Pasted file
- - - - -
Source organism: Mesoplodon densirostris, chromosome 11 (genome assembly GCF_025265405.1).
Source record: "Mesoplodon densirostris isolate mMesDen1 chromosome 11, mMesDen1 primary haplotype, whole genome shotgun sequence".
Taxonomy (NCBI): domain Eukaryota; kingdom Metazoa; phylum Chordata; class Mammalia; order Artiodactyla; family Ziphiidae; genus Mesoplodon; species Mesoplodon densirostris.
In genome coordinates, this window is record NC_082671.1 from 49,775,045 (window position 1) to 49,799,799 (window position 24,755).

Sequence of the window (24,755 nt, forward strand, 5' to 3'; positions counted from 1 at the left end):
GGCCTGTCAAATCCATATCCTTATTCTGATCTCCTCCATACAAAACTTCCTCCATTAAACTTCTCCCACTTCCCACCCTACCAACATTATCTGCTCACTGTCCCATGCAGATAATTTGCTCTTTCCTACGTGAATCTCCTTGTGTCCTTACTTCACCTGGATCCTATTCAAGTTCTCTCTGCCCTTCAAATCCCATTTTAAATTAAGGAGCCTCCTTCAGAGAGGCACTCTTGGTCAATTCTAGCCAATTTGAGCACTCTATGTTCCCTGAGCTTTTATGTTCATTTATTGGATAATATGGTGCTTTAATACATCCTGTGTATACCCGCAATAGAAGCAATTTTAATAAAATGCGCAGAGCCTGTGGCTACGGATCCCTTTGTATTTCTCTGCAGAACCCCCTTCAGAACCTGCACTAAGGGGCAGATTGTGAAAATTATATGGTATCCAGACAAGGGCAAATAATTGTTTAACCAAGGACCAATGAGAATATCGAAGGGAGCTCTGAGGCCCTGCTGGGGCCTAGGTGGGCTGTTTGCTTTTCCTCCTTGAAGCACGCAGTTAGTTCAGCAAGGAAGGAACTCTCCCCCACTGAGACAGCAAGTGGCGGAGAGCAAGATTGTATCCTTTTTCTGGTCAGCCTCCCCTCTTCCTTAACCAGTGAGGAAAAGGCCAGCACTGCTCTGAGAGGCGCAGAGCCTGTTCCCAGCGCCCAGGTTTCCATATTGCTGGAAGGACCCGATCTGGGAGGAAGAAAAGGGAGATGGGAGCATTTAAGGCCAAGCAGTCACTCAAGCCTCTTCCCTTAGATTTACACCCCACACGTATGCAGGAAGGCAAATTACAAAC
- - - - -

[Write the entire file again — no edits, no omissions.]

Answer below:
Source organism: Mesoplodon densirostris, chromosome 11 (genome assembly GCF_025265405.1).
Source record: "Mesoplodon densirostris isolate mMesDen1 chromosome 11, mMesDen1 primary haplotype, whole genome shotgun sequence".
Taxonomy (NCBI): domain Eukaryota; kingdom Metazoa; phylum Chordata; class Mammalia; order Artiodactyla; family Ziphiidae; genus Mesoplodon; species Mesoplodon densirostris.
In genome coordinates, this window is record NC_082671.1 from 49,775,045 (window position 1) to 49,799,799 (window position 24,755).

Sequence of the window (24,755 nt, forward strand, 5' to 3'; positions counted from 1 at the left end):
GGCCTGTCAAATCCATATCCTTATTCTGATCTCCTCCATACAAAACTTCCTCCATTAAACTTCTCCCACTTCCCACCCTACCAACATTATCTGCTCACTGTCCCATGCAGATAATTTGCTCTTTCCTACGTGAATCTCCTTGTGTCCTTACTTCACCTGGATCCTATTCAAGTTCTCTCTGCCCTTCAAATCCCATTTTAAATTAAGGAGCCTCCTTCAGAGAGGCACTCTTGGTCAATTCTAGCCAATTTGAGCACTCTATGTTCCCTGAGCTTTTATGTTCATTTATTGGATAATATGGTGCTTTAATACATCCTGTGTATACCCGCAATAGAAGCAATTTTAATAAAATGCGCAGAGCCTGTGGCTACGGATCCCTTTGTATTTCTCTGCAGAACCCCCTTCAGAACCTGCACTAAGGGGCAGATTGTGAAAATTATATGGTATCCAGACAAGGGCAAATAATTGTTTAACCAAGGACCAATGAGAATATCGAAGGGAGCTCTGAGGCCCTGCTGGGGCCTAGGTGGGCTGTTTGCTTTTCCTCCTTGAAGCACGCAGTTAGTTCAGCAAGGAAGGAACTCTCCCCCACTGAGACAGCAAGTGGCGGAGAGCAAGATTGTATCCTTTTTCTGGTCAGCCTCCCCTCTTCCTTAACCAGTGAGGAAAAGGCCAGCACTGCTCTGAGAGGCGCAGAGCCTGTTCCCAGCGCCCAGGTTTCCATATTGCTGGAAGGACCCGATCTGGGAGGAAGAAAAGGGAGATGGGAGCATTTAAGGCCAAGCAGTCACTCAAGCCTCTTCCCTTAGATTTACACCCCACACGTATGCAGGAAGGCAAATTACAAAC